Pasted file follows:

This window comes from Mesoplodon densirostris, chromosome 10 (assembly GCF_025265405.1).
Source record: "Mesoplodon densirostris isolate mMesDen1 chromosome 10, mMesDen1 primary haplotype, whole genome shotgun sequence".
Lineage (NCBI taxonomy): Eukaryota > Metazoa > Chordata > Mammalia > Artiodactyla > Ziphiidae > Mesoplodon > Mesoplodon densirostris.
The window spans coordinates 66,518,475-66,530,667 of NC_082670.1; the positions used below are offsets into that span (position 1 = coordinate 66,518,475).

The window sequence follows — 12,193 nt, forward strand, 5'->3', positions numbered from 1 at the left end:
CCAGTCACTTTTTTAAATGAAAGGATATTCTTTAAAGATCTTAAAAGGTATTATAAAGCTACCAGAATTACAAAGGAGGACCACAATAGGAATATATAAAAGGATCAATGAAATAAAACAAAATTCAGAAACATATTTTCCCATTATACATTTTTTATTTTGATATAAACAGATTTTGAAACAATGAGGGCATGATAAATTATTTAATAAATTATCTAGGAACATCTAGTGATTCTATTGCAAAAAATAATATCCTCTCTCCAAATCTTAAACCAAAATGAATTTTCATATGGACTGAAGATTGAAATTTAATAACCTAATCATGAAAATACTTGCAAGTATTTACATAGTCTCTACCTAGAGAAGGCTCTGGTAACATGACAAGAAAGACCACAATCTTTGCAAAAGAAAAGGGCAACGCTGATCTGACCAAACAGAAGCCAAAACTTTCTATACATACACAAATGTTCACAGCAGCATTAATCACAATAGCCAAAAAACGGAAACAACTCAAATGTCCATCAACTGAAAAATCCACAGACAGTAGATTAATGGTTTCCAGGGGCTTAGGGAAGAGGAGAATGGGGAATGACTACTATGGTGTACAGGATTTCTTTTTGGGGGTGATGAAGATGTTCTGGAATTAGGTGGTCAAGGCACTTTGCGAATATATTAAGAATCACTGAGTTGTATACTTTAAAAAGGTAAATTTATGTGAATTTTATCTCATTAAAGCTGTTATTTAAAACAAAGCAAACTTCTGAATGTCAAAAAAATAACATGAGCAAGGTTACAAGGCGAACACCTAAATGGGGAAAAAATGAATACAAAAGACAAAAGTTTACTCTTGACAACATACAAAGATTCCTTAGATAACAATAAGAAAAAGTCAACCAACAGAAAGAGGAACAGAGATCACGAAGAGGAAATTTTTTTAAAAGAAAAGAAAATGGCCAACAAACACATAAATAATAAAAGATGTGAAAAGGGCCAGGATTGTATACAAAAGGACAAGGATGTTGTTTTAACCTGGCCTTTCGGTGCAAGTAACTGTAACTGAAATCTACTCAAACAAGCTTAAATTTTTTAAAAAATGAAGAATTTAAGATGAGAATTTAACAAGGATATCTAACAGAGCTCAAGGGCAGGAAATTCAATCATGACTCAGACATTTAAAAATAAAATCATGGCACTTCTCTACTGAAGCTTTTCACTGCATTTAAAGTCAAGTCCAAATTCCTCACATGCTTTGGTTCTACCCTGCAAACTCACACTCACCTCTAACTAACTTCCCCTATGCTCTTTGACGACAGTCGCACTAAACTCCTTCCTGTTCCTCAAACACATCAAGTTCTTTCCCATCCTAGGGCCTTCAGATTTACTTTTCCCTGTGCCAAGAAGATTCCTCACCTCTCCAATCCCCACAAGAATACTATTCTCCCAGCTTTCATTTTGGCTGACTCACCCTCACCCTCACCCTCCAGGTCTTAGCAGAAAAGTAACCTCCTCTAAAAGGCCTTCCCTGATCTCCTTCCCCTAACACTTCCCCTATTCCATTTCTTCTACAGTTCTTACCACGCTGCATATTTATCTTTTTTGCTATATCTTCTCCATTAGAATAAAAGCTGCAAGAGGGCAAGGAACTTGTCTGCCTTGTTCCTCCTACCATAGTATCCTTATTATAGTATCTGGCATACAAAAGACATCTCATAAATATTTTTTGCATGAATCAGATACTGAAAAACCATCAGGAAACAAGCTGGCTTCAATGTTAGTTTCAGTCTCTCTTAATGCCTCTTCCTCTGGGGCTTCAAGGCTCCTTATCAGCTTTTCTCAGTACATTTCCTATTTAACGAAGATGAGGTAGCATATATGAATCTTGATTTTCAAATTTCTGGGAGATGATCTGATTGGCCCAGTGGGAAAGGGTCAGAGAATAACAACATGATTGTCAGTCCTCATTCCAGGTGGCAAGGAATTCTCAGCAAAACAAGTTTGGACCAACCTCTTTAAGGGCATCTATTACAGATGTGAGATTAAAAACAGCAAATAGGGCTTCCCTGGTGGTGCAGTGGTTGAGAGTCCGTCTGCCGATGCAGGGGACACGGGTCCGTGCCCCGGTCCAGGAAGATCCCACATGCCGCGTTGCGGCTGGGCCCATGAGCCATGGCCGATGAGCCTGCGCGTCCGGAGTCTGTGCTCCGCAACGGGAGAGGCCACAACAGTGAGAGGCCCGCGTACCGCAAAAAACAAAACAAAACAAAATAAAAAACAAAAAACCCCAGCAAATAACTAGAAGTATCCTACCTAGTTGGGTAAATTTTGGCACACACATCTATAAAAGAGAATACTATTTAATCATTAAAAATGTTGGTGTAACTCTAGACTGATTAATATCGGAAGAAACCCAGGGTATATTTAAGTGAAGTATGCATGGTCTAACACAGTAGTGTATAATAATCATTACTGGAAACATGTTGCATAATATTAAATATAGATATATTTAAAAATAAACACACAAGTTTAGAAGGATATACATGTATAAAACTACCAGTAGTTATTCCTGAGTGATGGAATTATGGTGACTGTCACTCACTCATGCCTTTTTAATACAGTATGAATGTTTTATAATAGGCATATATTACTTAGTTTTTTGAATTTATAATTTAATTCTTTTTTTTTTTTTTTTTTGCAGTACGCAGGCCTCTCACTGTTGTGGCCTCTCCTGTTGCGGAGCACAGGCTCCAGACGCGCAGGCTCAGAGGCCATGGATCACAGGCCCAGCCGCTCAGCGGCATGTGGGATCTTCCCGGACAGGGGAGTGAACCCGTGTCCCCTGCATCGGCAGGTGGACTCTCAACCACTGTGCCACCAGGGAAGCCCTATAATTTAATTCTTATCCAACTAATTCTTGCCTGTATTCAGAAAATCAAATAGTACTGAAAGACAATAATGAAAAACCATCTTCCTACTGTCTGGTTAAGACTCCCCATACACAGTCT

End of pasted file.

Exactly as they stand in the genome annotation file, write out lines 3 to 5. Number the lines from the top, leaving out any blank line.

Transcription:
Lineage (NCBI taxonomy): Eukaryota > Metazoa > Chordata > Mammalia > Artiodactyla > Ziphiidae > Mesoplodon > Mesoplodon densirostris.
The window spans coordinates 66,518,475-66,530,667 of NC_082670.1; the positions used below are offsets into that span (position 1 = coordinate 66,518,475).

The window sequence follows — 12,193 nt, forward strand, 5'->3', positions numbered from 1 at the left end: